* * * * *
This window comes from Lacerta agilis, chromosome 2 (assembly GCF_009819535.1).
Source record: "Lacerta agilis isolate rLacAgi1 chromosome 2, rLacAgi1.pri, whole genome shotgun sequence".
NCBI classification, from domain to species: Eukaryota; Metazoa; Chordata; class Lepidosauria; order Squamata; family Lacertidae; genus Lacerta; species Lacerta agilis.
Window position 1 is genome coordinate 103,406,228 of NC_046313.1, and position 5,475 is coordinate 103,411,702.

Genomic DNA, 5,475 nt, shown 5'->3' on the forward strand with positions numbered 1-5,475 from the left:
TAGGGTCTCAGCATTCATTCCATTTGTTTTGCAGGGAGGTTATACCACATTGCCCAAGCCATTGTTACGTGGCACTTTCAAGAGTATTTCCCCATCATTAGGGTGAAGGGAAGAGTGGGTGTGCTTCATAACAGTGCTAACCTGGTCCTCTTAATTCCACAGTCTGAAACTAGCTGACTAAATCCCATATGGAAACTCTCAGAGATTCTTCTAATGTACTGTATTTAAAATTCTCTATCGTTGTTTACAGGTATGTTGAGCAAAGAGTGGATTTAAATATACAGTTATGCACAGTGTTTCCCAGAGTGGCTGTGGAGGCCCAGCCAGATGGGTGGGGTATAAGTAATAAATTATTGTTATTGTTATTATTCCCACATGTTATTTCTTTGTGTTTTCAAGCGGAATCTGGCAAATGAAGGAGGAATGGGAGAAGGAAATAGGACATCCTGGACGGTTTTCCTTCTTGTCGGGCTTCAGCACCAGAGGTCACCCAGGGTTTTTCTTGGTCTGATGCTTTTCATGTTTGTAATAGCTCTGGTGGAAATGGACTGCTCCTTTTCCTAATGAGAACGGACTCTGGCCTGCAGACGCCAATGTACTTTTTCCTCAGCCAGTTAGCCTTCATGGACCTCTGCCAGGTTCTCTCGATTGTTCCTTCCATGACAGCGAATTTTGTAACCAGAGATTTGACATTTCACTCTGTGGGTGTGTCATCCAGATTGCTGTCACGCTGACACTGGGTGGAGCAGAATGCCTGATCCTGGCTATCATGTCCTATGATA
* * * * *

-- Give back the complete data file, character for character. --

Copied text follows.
This window comes from Lacerta agilis, chromosome 2 (assembly GCF_009819535.1).
Source record: "Lacerta agilis isolate rLacAgi1 chromosome 2, rLacAgi1.pri, whole genome shotgun sequence".
NCBI classification, from domain to species: Eukaryota; Metazoa; Chordata; class Lepidosauria; order Squamata; family Lacertidae; genus Lacerta; species Lacerta agilis.
Window position 1 is genome coordinate 103,406,228 of NC_046313.1, and position 5,475 is coordinate 103,411,702.

Genomic DNA, 5,475 nt, shown 5'->3' on the forward strand with positions numbered 1-5,475 from the left:
TAGGGTCTCAGCATTCATTCCATTTGTTTTGCAGGGAGGTTATACCACATTGCCCAAGCCATTGTTACGTGGCACTTTCAAGAGTATTTCCCCATCATTAGGGTGAAGGGAAGAGTGGGTGTGCTTCATAACAGTGCTAACCTGGTCCTCTTAATTCCACAGTCTGAAACTAGCTGACTAAATCCCATATGGAAACTCTCAGAGATTCTTCTAATGTACTGTATTTAAAATTCTCTATCGTTGTTTACAGGTATGTTGAGCAAAGAGTGGATTTAAATATACAGTTATGCACAGTGTTTCCCAGAGTGGCTGTGGAGGCCCAGCCAGATGGGTGGGGTATAAGTAATAAATTATTGTTATTGTTATTATTCCCACATGTTATTTCTTTGTGTTTTCAAGCGGAATCTGGCAAATGAAGGAGGAATGGGAGAAGGAAATAGGACATCCTGGACGGTTTTCCTTCTTGTCGGGCTTCAGCACCAGAGGTCACCCAGGGTTTTTCTTGGTCTGATGCTTTTCATGTTTGTAATAGCTCTGGTGGAAATGGACTGCTCCTTTTCCTAATGAGAACGGACTCTGGCCTGCAGACGCCAATGTACTTTTTCCTCAGCCAGTTAGCCTTCATGGACCTCTGCCAGGTTCTCTCGATTGTTCCTTCCATGACAGCGAATTTTGTAACCAGAGATTTGACATTTCACTCTGTGGGTGTGTCATCCAGATTGCTGTCACGCTGACACTGGGTGGAGCAGAATGCCTGATCCTGGCTATCATGTCCTATGATA